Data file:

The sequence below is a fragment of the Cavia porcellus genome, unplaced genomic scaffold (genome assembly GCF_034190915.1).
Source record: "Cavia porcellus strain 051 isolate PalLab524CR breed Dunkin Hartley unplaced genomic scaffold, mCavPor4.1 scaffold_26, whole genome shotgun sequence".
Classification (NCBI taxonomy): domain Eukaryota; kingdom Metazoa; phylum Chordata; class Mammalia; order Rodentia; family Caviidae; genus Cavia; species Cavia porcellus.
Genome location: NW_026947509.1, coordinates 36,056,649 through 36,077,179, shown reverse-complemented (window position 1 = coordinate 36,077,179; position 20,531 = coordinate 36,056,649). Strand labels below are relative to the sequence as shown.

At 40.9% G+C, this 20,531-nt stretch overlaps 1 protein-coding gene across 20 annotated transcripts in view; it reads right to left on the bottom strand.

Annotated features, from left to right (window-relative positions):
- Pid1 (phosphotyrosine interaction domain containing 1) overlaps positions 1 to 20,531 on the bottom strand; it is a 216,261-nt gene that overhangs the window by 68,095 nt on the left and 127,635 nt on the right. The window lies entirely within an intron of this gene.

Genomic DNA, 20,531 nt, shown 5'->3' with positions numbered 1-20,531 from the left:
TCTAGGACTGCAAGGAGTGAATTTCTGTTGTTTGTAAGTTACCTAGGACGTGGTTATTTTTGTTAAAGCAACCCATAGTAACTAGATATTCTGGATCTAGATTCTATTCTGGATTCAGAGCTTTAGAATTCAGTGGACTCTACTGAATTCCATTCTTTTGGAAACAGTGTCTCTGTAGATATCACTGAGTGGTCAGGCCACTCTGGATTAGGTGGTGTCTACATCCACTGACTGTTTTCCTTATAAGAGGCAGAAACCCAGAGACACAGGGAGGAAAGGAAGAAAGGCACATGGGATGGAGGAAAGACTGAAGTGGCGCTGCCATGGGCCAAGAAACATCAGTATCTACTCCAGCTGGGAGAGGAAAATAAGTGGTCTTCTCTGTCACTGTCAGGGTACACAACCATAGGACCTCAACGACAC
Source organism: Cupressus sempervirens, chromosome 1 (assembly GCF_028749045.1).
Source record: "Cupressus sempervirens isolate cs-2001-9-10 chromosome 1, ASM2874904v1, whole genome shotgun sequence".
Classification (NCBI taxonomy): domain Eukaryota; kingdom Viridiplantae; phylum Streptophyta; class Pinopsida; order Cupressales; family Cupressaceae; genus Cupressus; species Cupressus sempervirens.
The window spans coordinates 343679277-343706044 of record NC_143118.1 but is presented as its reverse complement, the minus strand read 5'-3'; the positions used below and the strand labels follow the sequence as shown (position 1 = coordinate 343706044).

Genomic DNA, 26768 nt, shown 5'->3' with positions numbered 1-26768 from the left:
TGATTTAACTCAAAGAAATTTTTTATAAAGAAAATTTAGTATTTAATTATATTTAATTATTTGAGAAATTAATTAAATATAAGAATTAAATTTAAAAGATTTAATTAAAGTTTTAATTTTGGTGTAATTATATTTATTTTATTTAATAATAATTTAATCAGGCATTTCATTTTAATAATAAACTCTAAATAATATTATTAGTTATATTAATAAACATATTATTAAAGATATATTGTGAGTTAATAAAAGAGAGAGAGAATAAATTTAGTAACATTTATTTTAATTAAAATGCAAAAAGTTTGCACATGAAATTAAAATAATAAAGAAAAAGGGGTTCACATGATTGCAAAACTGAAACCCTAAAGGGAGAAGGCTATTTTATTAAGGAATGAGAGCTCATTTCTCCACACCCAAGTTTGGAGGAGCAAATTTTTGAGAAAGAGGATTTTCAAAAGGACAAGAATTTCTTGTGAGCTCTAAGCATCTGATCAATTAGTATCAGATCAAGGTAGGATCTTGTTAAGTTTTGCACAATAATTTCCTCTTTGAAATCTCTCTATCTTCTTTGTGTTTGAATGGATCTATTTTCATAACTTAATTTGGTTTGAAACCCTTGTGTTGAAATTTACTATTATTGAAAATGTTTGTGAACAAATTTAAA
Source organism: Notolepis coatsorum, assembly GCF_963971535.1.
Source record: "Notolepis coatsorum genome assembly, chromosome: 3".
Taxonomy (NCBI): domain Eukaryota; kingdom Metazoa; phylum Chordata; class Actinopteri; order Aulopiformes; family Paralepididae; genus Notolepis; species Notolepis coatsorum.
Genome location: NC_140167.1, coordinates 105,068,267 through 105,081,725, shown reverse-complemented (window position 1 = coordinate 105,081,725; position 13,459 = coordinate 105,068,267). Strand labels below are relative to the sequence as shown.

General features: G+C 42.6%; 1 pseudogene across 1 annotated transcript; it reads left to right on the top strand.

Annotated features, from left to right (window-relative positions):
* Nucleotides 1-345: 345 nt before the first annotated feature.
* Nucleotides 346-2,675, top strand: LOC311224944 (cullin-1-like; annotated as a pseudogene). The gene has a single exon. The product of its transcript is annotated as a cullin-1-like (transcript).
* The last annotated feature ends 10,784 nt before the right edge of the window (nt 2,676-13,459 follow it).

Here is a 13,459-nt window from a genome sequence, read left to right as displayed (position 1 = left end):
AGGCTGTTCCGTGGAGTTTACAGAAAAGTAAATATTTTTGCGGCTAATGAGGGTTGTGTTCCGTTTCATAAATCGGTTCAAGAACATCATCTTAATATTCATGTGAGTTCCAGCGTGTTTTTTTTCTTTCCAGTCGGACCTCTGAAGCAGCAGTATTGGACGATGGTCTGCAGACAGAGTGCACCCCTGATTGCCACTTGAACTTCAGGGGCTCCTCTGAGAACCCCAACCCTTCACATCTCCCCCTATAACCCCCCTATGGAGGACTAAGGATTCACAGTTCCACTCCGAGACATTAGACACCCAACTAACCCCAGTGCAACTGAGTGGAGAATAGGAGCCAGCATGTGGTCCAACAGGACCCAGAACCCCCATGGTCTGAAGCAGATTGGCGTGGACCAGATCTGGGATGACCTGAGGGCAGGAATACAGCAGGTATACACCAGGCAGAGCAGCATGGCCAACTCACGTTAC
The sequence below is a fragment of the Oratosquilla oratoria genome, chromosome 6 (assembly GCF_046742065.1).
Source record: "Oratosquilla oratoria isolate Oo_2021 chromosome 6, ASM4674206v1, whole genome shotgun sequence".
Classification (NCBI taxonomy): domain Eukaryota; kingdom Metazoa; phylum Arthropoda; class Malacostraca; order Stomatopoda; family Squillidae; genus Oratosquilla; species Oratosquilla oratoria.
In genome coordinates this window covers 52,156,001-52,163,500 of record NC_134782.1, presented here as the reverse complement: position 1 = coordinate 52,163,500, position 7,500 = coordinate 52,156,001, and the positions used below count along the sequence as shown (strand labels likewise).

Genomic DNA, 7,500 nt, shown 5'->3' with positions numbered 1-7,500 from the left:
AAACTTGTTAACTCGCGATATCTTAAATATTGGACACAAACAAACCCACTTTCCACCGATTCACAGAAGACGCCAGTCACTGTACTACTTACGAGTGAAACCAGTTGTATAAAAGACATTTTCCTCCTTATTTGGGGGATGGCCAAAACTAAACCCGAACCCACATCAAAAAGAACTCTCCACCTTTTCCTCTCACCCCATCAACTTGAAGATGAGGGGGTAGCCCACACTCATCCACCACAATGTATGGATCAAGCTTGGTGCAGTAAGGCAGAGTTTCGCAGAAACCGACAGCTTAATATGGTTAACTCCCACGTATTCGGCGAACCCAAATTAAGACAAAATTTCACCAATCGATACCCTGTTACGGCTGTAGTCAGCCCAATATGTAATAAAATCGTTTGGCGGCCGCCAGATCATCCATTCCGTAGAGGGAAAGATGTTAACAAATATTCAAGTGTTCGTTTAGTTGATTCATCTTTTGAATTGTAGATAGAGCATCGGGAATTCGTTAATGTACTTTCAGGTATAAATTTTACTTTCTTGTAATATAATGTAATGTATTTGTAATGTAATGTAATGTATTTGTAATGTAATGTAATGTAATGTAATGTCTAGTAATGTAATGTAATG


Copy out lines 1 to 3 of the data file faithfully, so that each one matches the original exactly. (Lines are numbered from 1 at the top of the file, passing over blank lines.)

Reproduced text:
The sequence below is a fragment of the Cavia porcellus genome, unplaced genomic scaffold (genome assembly GCF_034190915.1).
Source record: "Cavia porcellus strain 051 isolate PalLab524CR breed Dunkin Hartley unplaced genomic scaffold, mCavPor4.1 scaffold_26, whole genome shotgun sequence".
Classification (NCBI taxonomy): domain Eukaryota; kingdom Metazoa; phylum Chordata; class Mammalia; order Rodentia; family Caviidae; genus Cavia; species Cavia porcellus.